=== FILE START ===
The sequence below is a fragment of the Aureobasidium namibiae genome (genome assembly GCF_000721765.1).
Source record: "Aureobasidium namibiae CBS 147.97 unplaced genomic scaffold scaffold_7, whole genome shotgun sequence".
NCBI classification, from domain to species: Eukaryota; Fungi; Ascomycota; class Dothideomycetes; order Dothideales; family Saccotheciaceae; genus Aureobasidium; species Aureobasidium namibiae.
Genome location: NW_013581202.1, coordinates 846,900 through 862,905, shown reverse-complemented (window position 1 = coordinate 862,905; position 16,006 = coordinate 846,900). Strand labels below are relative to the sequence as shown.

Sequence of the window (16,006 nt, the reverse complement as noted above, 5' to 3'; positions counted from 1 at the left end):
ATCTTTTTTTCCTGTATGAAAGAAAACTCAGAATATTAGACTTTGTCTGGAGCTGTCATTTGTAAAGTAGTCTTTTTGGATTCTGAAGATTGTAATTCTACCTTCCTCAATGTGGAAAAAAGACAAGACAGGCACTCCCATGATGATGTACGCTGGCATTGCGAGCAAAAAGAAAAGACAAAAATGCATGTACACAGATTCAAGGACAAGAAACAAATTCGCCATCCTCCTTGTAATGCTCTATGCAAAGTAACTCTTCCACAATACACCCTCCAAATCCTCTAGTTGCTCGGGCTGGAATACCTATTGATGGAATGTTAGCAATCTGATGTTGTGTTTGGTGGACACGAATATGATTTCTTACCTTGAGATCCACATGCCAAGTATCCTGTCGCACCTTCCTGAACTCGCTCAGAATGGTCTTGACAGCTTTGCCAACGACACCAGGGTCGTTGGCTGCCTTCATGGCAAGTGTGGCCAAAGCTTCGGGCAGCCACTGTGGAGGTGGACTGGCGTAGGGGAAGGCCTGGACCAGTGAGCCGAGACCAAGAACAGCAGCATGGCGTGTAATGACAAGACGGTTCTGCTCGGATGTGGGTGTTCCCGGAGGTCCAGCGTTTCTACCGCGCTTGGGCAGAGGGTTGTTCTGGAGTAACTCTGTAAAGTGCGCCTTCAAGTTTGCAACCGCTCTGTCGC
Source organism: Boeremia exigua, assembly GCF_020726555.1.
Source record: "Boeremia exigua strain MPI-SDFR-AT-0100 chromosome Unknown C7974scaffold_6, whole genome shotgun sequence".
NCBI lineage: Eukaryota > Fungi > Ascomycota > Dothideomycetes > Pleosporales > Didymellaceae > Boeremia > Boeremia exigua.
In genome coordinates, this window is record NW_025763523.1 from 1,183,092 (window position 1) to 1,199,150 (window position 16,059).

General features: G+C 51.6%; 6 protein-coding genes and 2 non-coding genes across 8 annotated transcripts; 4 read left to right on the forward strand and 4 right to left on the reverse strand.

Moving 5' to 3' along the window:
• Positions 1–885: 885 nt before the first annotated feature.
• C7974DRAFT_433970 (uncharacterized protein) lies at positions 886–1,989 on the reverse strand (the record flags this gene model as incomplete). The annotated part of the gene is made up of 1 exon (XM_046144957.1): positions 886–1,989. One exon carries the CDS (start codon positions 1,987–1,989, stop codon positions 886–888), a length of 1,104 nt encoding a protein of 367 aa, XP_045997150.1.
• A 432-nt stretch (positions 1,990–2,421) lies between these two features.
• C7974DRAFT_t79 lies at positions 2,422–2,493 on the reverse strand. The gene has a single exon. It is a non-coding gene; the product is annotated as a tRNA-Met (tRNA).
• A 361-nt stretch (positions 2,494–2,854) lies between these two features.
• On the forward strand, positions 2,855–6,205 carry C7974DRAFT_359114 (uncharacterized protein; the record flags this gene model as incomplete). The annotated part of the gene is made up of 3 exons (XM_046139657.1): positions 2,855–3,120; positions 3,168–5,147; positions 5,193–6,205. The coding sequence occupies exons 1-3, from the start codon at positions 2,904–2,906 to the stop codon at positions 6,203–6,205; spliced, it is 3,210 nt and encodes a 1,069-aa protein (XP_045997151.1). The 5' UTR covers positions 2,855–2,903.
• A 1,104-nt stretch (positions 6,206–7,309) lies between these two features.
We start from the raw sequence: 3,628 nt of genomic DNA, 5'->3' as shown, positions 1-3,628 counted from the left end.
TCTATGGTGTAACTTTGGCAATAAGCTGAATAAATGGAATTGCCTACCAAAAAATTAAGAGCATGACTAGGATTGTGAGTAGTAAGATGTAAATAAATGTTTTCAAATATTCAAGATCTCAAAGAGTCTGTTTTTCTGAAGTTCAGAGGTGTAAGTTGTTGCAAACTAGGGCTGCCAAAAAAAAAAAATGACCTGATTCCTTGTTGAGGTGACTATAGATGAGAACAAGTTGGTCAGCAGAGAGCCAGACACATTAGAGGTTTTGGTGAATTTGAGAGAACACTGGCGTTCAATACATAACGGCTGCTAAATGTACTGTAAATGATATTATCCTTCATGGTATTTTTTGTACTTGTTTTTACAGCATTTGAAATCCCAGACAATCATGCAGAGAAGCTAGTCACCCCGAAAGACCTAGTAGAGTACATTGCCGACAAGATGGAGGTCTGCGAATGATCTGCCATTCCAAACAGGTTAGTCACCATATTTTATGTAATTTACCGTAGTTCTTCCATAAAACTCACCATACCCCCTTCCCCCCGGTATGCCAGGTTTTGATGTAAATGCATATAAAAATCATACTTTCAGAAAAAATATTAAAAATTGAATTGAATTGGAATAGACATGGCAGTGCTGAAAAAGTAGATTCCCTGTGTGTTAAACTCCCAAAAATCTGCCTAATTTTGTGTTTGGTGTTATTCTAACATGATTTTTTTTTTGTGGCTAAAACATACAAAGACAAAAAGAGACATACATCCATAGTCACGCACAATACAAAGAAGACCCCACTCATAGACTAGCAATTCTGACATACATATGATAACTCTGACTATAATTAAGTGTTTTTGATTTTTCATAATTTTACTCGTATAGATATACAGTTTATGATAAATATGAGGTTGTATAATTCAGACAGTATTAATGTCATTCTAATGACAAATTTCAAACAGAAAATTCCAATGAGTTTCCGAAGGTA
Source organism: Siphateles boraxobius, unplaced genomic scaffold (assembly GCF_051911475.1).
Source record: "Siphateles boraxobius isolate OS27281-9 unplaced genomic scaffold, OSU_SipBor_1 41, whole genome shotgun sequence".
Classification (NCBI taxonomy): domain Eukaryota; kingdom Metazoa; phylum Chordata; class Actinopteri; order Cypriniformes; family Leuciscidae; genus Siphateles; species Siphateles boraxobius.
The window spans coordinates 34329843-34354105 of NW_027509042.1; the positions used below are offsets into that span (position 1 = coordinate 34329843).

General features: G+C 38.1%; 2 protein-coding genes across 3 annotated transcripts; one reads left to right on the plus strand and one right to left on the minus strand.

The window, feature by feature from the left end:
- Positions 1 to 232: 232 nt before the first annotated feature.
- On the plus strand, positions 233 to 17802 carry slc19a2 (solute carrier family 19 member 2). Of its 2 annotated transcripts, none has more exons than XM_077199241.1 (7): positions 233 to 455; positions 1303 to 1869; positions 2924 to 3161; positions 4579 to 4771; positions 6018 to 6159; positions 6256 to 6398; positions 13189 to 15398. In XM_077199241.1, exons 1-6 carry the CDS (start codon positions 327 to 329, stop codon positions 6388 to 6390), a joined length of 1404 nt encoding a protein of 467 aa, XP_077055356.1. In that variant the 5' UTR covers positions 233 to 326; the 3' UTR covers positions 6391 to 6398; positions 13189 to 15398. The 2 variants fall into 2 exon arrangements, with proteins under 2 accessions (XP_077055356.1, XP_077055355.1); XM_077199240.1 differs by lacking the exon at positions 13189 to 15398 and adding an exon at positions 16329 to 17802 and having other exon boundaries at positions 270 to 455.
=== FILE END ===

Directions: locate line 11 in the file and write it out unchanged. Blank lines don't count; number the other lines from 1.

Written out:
General features: G+C 51.6%; 6 protein-coding genes and 2 non-coding genes across 8 annotated transcripts; 4 read left to right on the forward strand and 4 right to left on the reverse strand.